Creating Topic Models with JSTOR’s Data for Research (DfR)

Here are some instructions for creating the same types of topic models of JSTOR’s journals that I did with Critical Inquiry and Signs.

These instructions are designed for someone using a Mac or Linux platform. (The differences below between using Linux and a Mac should be apparent to anyone who uses Linux, so I’m not going to indicate them here; it’s mainly where files are stored.) All of this should work on Windows, but you’ll need to install Cygwin or use alternate shell commands. MALLET has slightly different installation instructions for the Windows platform as well, I believe.

  1. Download and install MALLET.
    • Download the file (I assume it will be in /Users/yourusername/Downloads)
    • open Terminal/shell (this is in the Applications/Utilities folder on a Mac)
    • cd to the directory where you downloaded it (something like:
      cd /Users/yourusername/Downloads
      if you use Downloads as default directory.)
    • Now enter these commands:
      tar -xzvf mallet-2.0.7.tar.gz
      cd mallet-2.0.7
  2. 2. Download and unzip DfR data.
    • Create a DfR account. Log in.
    • Find the journal you want. Make sure the total number of issues is less than 1000 or be content with a random sample. (You can request a higher limit with an explanation of why you need it, or you can download multiple files.)
    • Go to the “Submit New Request” tab.
    • Select Citations Only AND Word Counts.
    • Select CSV for Output Format.
    • Give a job title.
    • Click “Submit Job”
    • Wait for notification email.
    • When you get it, go to “My Requests” page,
    • Use your browser’s “Save As” feature to download the “Full Dataset” file to the MALLET directory (I’m assuming it’s /Users/yourusername/Downloads/mallet-2.0.7).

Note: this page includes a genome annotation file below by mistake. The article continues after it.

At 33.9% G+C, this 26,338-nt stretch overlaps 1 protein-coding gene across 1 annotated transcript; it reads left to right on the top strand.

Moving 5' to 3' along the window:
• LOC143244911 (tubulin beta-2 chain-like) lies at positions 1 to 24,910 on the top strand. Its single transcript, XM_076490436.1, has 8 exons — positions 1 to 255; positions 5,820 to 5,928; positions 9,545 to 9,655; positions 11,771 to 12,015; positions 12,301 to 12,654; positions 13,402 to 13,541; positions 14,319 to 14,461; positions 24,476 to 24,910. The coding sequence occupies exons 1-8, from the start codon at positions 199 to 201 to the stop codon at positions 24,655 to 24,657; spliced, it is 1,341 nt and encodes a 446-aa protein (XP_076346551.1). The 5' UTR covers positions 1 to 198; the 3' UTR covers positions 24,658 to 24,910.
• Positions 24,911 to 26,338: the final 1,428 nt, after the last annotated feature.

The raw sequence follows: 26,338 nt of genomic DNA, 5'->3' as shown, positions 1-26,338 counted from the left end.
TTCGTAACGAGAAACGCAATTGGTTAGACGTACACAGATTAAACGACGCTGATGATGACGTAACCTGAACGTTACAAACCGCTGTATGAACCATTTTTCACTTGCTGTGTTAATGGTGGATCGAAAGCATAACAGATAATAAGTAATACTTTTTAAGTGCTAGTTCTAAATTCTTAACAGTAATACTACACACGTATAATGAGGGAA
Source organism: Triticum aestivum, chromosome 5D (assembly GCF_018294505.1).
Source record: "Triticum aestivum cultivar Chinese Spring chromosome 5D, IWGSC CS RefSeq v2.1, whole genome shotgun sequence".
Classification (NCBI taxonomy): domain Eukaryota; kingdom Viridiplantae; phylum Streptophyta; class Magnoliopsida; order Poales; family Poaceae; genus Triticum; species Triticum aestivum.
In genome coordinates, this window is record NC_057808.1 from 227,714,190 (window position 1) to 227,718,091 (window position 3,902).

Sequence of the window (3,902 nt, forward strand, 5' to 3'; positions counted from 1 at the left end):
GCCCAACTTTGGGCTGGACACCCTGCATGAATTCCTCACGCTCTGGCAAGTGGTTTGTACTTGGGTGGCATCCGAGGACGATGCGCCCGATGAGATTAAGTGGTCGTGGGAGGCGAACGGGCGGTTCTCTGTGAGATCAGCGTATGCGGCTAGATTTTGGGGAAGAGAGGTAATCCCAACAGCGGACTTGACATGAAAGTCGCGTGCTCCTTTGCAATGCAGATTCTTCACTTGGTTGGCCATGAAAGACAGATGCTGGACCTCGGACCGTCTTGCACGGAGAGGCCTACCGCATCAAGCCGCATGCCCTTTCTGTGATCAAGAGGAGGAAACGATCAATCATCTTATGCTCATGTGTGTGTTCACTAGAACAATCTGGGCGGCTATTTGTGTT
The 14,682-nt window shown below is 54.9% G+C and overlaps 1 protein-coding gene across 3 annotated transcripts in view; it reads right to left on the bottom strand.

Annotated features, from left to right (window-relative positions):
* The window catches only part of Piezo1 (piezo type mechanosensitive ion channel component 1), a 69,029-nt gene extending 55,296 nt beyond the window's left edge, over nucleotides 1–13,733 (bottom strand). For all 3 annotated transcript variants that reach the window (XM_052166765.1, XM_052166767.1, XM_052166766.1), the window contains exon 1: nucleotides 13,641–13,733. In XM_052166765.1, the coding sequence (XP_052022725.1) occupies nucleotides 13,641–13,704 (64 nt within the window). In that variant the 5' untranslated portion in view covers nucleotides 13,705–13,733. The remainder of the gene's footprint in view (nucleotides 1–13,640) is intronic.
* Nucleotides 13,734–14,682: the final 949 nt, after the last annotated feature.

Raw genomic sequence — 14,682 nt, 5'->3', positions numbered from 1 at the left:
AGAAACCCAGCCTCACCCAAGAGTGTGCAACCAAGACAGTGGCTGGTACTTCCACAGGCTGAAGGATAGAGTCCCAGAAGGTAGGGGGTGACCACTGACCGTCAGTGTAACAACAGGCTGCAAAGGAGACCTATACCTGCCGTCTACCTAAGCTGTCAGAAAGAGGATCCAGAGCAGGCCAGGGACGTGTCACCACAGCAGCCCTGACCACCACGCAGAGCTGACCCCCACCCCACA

• Go to terminal. Type
      $unzip 2012..[bunch of numbers]..zip
  3. 3. Pre-processing the JSTOR data.
    • Download Andrew Goldstone’s count2txt. Save it in the same directory you’ve been using.
    • Type
      perl -v
    • Unless the output of that command says “perl 5, version 14,” open count2txt in a text editor.
    • Find the line of the code that reads use v5.14;.
    • Delete the line, or add a #before it. (You could also change “14″ to the version of perl that you use.)
    • Enter
      perl count2txt --multifile wordcounts/*.CSV
    • Create a txt-files only directory for MALLET to work on:
      mkdir text
      cp wordcounts/*.txt text
  4. 4. Run Mallet
    • Enter (note that this—and all other commands here—should all be on the same line):
      bin/mallet import-dir --input text --output topic-input.mallet --keep-sequence --remove-stopwords
    • Now run the topic-modeler:
      bin/mallet train-topics --input topic-input.mallet --num-topics 10 --output-topic-keys jstor.model.txt
    • Now look at file jstor.model.txt for your results.

    You probably will want to add more topics than 10, but this shouldn’t take too long for a first experiment. MALLET also has a lot of parameters you can experiment with. You’ll probably want to add your own stop words. In the same directory, you can create a list with your own stop words in a text editor and save it as “stop.txt”. Then, try this command to re-create the MALLET input file:
    bin/mallet import-dir --input text --output topic-input.mallet --keep-sequence --remove-stopwords --extra-stopwords stop.txt

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